Hunter-gatherer variability: Developing models for the northern coasts

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Abstract

Hunter-fisher-gatherer (HFG) variability has received a lot of attention. We review the key developments in the theories of variability, which have usually resulted in binary classifications. We argue that a range of variation based on the degree of territorial ownership is preferable to these classifications. Hunter-fisher-gatherers of the world’s northern coasts have only been partially explored in this way with regard to variability. A major reason for this is that such coastal groups use boats, so normative models of inland terrestrial foraging are not immediately applicable. We suggest that the Saxe-Goldstein hypothesis, the cautious linking of territoriality to funerary behaviour, may be a useful avenue to explore. Much work has been done by scholars of the northern coasts on boats and maritime transport, and some conclusions could be extrapolated to regions farther south.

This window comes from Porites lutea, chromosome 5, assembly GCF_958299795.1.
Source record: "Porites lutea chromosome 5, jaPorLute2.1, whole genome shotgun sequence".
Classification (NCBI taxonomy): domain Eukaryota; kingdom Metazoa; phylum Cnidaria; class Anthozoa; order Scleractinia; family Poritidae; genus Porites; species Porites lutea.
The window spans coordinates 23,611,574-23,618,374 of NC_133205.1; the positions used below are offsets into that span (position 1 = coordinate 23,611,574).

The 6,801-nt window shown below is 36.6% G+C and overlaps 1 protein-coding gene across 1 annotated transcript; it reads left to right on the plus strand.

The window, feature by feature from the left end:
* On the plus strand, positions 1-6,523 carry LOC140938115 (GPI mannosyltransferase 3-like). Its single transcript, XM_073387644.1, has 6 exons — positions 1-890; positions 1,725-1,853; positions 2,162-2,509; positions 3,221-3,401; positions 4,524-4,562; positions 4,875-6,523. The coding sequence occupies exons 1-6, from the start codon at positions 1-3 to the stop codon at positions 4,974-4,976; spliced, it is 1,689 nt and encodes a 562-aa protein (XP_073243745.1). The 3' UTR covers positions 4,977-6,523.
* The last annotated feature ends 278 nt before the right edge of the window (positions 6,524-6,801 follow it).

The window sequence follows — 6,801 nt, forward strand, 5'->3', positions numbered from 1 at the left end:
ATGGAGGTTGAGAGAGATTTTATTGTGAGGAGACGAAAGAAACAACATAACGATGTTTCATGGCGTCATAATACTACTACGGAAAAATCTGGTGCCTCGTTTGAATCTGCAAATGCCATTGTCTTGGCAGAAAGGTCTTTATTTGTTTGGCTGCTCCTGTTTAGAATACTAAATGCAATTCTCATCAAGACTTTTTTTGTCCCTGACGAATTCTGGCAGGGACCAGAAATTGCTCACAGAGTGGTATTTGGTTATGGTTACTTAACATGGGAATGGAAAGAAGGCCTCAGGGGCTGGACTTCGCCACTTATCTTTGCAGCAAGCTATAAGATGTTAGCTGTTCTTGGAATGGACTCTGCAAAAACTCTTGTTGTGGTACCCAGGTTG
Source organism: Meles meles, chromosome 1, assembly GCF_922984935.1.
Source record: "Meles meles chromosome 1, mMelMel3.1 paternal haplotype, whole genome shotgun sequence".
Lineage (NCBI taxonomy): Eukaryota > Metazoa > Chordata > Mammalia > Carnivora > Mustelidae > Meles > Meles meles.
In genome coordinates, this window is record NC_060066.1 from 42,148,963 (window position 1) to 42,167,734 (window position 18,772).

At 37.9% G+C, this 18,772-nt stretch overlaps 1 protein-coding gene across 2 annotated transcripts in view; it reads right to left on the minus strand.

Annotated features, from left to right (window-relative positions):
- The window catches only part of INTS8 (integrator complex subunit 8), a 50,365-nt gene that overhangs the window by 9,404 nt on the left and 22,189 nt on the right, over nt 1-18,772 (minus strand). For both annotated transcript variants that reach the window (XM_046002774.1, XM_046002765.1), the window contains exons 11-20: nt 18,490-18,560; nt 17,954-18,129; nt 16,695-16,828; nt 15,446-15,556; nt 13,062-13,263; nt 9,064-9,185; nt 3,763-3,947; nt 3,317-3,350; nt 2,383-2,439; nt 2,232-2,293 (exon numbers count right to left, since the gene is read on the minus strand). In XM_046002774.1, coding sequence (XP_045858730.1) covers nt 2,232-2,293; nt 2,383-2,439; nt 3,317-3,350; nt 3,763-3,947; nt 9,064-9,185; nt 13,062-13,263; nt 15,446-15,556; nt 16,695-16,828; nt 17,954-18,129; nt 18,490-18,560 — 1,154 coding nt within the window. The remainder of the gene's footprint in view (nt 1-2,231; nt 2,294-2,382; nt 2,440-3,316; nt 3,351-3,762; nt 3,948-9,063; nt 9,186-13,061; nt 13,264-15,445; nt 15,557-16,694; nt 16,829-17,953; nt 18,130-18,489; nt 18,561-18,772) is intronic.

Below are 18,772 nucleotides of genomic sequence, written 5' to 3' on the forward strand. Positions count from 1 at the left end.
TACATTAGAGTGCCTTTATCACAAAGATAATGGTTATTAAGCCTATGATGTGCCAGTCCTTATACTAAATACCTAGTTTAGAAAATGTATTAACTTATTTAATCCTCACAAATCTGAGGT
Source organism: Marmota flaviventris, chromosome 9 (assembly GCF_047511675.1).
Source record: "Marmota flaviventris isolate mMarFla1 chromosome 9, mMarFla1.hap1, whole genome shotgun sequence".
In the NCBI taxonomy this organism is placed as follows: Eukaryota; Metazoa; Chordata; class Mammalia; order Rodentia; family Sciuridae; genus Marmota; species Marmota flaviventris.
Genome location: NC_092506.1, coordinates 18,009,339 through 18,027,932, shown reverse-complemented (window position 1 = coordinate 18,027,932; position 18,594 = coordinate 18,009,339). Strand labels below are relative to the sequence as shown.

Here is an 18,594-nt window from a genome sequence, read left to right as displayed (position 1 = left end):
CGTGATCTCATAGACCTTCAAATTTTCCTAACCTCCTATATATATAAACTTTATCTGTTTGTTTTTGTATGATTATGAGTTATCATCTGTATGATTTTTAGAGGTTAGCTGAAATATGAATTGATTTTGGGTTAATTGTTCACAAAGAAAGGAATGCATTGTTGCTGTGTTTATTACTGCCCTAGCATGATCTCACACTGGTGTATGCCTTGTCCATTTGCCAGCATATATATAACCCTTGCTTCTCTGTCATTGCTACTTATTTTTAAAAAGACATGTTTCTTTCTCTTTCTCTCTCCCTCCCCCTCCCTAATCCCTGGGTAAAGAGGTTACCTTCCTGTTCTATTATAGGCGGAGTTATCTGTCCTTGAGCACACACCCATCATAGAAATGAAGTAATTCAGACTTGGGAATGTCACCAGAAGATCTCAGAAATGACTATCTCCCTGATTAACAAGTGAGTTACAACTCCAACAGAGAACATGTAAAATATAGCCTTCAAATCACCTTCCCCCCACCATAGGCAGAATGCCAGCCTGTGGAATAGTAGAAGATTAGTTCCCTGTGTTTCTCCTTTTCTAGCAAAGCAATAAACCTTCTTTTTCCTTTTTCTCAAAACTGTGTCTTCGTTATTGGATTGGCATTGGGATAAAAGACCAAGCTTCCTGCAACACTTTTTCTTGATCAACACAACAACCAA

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Rowley-Conwy, P., & Piper, S. (2016). Hunter-gatherer variability: Developing models for the northern coasts. Arctic, 69(5). https://doi.org/10.14430/arctic4623

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